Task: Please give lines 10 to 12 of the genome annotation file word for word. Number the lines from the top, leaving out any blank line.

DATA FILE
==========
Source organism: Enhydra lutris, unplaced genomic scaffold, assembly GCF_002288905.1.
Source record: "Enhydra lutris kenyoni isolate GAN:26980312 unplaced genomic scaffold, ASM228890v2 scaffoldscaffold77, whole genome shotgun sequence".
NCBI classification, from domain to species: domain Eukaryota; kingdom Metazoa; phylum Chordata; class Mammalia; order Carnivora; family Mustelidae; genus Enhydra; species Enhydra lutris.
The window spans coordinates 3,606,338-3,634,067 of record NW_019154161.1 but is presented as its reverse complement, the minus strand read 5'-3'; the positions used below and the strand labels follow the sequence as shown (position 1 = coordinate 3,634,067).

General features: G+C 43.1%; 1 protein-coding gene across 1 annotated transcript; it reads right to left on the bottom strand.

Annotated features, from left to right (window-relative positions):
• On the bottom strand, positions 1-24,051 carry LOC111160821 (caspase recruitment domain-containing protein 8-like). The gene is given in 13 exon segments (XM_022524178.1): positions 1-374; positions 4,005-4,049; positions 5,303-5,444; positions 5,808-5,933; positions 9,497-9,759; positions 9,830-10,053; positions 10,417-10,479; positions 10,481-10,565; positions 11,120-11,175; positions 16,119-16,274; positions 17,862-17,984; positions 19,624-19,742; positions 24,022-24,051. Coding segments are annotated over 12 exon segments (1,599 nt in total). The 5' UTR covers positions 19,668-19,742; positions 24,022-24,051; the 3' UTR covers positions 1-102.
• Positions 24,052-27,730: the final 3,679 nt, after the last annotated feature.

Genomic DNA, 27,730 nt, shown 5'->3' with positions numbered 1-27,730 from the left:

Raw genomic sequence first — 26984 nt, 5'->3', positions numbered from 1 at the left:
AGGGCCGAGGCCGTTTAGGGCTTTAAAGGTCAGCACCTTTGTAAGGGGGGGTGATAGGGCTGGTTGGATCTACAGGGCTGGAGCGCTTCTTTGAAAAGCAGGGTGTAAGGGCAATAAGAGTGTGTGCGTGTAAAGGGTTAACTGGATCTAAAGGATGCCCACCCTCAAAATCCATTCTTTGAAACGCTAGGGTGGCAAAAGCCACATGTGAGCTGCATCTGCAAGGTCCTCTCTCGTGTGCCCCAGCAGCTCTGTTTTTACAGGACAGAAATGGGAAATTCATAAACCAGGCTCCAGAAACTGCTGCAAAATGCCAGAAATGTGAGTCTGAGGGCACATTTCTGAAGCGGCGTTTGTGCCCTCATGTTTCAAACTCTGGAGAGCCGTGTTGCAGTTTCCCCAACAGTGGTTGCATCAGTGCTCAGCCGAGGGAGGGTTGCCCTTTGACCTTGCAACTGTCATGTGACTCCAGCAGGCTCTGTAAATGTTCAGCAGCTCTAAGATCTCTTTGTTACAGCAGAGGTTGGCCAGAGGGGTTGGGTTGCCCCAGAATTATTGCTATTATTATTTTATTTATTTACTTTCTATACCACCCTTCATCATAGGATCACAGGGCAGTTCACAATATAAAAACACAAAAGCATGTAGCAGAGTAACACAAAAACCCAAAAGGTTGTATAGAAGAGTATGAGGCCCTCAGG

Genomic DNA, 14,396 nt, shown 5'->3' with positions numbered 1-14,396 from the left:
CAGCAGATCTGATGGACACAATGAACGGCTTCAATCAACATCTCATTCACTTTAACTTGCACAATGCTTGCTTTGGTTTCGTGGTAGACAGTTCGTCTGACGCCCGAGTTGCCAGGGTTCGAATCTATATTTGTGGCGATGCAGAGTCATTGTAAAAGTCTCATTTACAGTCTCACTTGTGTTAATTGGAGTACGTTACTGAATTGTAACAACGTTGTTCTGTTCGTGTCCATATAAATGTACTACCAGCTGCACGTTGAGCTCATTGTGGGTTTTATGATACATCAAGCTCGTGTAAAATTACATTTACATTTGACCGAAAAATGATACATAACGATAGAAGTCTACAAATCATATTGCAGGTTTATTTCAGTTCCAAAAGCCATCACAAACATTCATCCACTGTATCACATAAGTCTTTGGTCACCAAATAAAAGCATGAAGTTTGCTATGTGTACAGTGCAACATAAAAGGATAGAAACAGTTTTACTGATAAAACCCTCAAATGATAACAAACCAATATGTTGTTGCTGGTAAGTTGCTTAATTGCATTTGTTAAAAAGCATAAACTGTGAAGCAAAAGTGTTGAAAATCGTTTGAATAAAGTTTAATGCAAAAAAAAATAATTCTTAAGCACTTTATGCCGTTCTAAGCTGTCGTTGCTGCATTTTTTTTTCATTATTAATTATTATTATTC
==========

Raw genomic sequence first — 26984 nt, 5'->3', positions numbered from 1 at the left:
AGGGCCGAGGCCGTTTAGGGCTTTAAAGGTCAGCACCTTTGTAAGGGGGGGTGATAGGGCTGGTTGGATCTACAGGGCTGGAGCGCTTCTTTGAAAAGCAGGGTGTAAGGGCAATAAGAGTGTGTGCGTGTAAAGGGTTAACTGGATCTAAAGGATGCCCACCCTCAAAATCCATTCTTTGAAACGCTAGGGTGGCAAAAGCCACATGTGAGCTGCATCTGCAAGGTCCTCTCTCGTGTGCCCCAGCAGCTCTGTTTTTACAGGACAGAAATGGGAAATTCATAAACCAGGCTCCAGAAACTGCTGCAAAATGCCAGAAATGTGAGTCTGAGGGCACATTTCTGAAGCGGCGTTTGTGCCCTCATGTTTCAAACTCTGGAGAGCCGTGTTGCAGTTTCCCCAACAGTGGTTGCATCAGTGCTCAGCCGAGGGAGGGTTGCCCTTTGACCTTGCAACTGTCATGTGACTCCAGCAGGCTCTGTAAATGTTCAGCAGCTCTAAGATCTCTTTGTTACAGCAGAGGTTGGCCAGAGGGGTTGGGTTGCCCCAGAATTATTGCTATTATTATTTTATTTATTTACTTTCTATACCACCCTTCATCATAGGATCACAGGGCAGTTCACAATATAAAAACACAAAAGCATGTAGCAGAGTAACACAAAAACCCAAAAGGTTGTATAGAAGAGTATGAGGCCCTCAGG

Genomic DNA, 14,396 nt, shown 5'->3' with positions numbered 1-14,396 from the left: